UM Shore Regional Health officially filed a Certificate of Need application on Jan. 6 with the Maryland Health Care Commission for the project. We asked University of Maryland Shore Regional Health President and CEO Ken Kozel to answer questions regarding the Regional Medical Center at Easton project.
TW: What is UM Shore Regional Health’s vision for a new medical center?
KK: Since Shore Health System’s affiliation with UMMS in 2006 and subsequent merger with Chester River Health System to form UM Shore Regional Health in 2013, UM SRH and UMMS leaders have worked with community partners to develop an integrated facility and clinical service delivery plan that reimagines and improves health care delivery across our five-county region.
We have spent the last several years making investments in key projects such as the freestanding medical facility in Cambridge, the rural hospital designation in Chestertown, several medical pavilions, stand-alone emergency departments and urgent care centers. We also have accomplished numerous major health care technology and equipment upgrades that have enabled residents to access a wide array of health services close to their homes.
The new Regional Medical Center in Easton is the most significant of the projects identified in our decades-long plan. It will serve as a replacement for the current hospital on Washington Street, replacing a facility built when health care was rooted in paper records and analog equipment, with a LEED-certified building designed to accommodate state-of-the art computerized and robotic equipment.
The long-term strategic vision is for the new site to be a medical campus, where various inpatient and outpatient medical services will be more accessible for residents of our service area. Accordingly, the facility and campus’ ability to meet current demands but also to adapt and expand, as needed, are important considerations for the project. Adaptability is considered especially important in light of the recent lessons learned from the COVID-19/Flu/RSV “tripledemic” about the need for hospitals to accommodate surge capacity and other unforeseen changes in volume.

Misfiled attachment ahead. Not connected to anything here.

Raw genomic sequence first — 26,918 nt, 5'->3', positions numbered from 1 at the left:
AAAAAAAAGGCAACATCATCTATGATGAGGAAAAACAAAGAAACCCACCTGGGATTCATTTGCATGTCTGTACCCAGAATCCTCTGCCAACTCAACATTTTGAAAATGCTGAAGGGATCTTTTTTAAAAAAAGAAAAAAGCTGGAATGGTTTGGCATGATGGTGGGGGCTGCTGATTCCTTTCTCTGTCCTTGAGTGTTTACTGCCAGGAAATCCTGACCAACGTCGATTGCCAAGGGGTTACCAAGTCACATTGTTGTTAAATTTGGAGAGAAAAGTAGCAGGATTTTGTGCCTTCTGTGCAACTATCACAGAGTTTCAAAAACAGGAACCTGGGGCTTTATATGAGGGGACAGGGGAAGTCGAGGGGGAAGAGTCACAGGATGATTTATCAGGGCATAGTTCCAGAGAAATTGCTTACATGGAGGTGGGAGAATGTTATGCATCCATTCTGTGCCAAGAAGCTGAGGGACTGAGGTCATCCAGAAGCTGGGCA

Through UM SRH’s partnership with UMMS, we are building upon our long tradition of excellence in patient care and innovation to be leaders in the transformation of health care statewide.
TW: Can you explain the Certificate of Need (CON) process and what’s next in the timeline for approval?
KK: The Maryland Certificate of Need (“CON”) program is intended to ensure that new health care facilities and services developed in Maryland are needed and that those approved will be cost-effective, high quality, geographically accessible and financially viable. It is also important that new facilities will not negatively impact other health care facilities and services already in existence.
UM SRH’s CON was submitted to the Maryland Health Care Commission (MHCC) on January 6, 2023. Over the coming months, we expect to have clarifying question-and-answer sessions with the MHCC before a decision is made. We anticipate this could take up to 12 months.
TW: The shortage of health care workers is a nationwide problem. Will a new facility help UM Shore Regional Health recruit more doctors and nurses to Easton?
KK: Health care provider shortages are a concern across the nation and something that UM SRH takes very seriously. A facility constructed with the newest cutting edge technology, larger treatment spaces, and more efficient layouts will certainly help attract new providers.
In addition, UM SRH is continuing to work with UMMS and higher education institutions on initiatives to attract and retain providers. These include rural residency, tuition reimbursement and scholarship programs.
TW: Will a new facility help UM Shore Regional Health provide new or expanded services to patients?
KK: The new facility is designed with efficiency and state-of-the-art technology as core design elements. Units themselves are designed to be as streamlined as possible, with patient rooms large enough to treat patients we have difficulty treating today due to space limitations. Likewise, our operating room suite design and layout will be sized appropriately to accommodate robotic and advanced surgical equipment, thus providing advancements in procedures performed in our OR’s. Flexibility is key, allowing for accommodations to meet the space needs of future services not envisioned today. By building flexibility into our design, we are better prepared to advance our services to meet the changing needs of our community.
TW: The relocation of the Easton hospital will open up an important redevelopment opportunity in downtown Easton. What will happen to the old hospital site?
KK: UM SRH appreciates the importance the existing hospital site has toward further development in the town and county. As with other major mid-shore projects, UM SRH will work toward finding a solution that benefits the community and the hospital, as it is one of our most valuable capital assets. While we have not yet determined the use of the existing campus, we plan to convene a special study group to begin the process of planning the disposition of the existing hospital site as we get closer to the approvals necessary to begin construction.
Never Miss Talbot County Business News: Subscribe to Talbot County Economic Development and Tourism’s Talbot Works newsletter here.